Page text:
• Change     the Business (CtB) - Special activities which are designed to improve the RtB activities, in the fullness of time. (A.K.A. Projects, initiatives, programs, etc.). These activities may be completed within a single quarter, a single year or may take multiple years. Like with any project, they have defined budgets, deliverables, timelines, resourcing, accountabilities etc. In the OKR world we typically back-cast what milestones must be achieved by the end of each quarter and within that quarter we measure our progress towards that milestone. For example, the milestone for a large  ERP implementation, this quarter, might be “User requirements defined”,. That quarterly milestone becomes the "KR" for the project, this quarter,  rather than a S.M.A.R.T. measure. The Project Manager would report “10% of the way to this quarter's milestone.”


Your Golden KR may be either a RtB or CtB metric, depending on your focus for this quarter… but the criteria is the same “What is the one single key result that the organization needs you to deliver?”.


To go back to our sales example, it is possible that as a Sales Representative you have also been assigned to the ERP project. Consider “What is the one single key result that the organization needs you to deliver?” Is it your sales number or the ERP project?


We once worked with a Boeing executive who said that their Golden KR was obvious “If you missed schedule you're fired. If you miss budget, you are fired…eventually.” For this Boeing Executive, the Golden KR was “Schedule adherence”.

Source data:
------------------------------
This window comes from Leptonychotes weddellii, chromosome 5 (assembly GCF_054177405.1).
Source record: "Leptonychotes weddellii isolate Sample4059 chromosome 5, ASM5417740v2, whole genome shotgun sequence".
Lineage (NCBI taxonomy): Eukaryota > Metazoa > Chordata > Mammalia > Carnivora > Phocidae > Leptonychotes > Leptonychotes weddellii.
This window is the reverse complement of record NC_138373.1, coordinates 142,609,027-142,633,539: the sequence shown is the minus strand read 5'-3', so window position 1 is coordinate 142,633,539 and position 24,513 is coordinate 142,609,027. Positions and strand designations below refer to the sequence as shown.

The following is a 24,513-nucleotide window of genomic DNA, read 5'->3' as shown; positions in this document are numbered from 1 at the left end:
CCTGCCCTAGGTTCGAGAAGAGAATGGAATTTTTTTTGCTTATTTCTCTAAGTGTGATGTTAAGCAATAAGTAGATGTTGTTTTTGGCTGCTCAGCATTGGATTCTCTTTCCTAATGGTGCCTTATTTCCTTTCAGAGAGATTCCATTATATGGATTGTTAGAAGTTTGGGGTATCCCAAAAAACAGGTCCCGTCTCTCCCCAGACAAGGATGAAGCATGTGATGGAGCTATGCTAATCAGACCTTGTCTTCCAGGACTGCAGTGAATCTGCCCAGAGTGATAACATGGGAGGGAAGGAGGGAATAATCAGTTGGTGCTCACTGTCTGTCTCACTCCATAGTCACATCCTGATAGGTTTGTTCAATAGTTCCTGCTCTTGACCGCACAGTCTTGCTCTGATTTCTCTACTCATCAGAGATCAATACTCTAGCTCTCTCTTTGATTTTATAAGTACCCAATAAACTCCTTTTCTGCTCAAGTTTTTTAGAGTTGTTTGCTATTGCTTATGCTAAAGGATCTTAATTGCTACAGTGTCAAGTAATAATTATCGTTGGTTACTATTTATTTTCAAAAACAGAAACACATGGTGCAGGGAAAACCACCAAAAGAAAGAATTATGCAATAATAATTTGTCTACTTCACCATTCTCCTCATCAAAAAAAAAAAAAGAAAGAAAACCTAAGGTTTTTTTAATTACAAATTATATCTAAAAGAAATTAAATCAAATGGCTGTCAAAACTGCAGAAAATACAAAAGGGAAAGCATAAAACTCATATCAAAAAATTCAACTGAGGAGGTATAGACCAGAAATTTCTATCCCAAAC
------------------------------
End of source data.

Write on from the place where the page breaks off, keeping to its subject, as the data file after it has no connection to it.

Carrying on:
(Responsible, Accountable, Consulted, Informed). The guidelines around RACI are that there will only ever be one “A”(Accountable) person. Your Golden KR is the one metric for which you are the single accountable person. As I mentioned above, it may take “a village” for you to achieve that number - those contributors and associated activities fit within the “R” (Responsible) Category and should still be captured within your OKR system.


Now, as with any RACI model, you will have an “A” that may well correspond to an “R” from your leader. Using our sales example, the National Sales Manager’s Golden KR may be “National Sales Revenue” (their RACI “A”). To achieve that they will have a number of sales reps who are Responsible forelements of national sales…. They will be represented as the leaders’ “R” (Responsible). One of the Leader's R-team would you with your Sales Golden KR, which could more accurately be titled  “Eastern Region Sales Revenue”


How to find your Golden KR

This is a standard “top down or bottom up” question. One approach would be to create your three Objectives and nine Key Results in the normal way. Once developed, look at all your across your KRs and determine the one critical one which passes the “What is the one single key result that the organization needs you to deliver?” test.


The opposite approach would be to work with your leader to determine your Golden KR and use that as one of the elements inbuilding out your three Objectives and nine Key Results.


A word of caution

Goodhart's Law: An obsession with the numbers can sink your strategy. (AKA Surrogation). Goodhart’s Law states that when a measure becomes a target, it ceases to be a good measure. That's what we call "surrogation" -confusing what's being measured (the 'O') with the metric being used ( the KRs). Make sure that your Golden KR does not be come the ONLY goal… Use it to gain focus, but remember the OKRs are what gets you there.





NOTE: More accurately translated: "If you try to chase two rabbits, both will escape", first reported by Desiderius Erasmus, a Dutch philosopher, who compiled a collection of Greek and Latin proverbs

Brett Knowles

Brett Knowles is a thought leader in the Strategy Execution space for high-tech organizations. His client work has been published in Harvard Business Review, Forbes, Fortune, and many other business publications.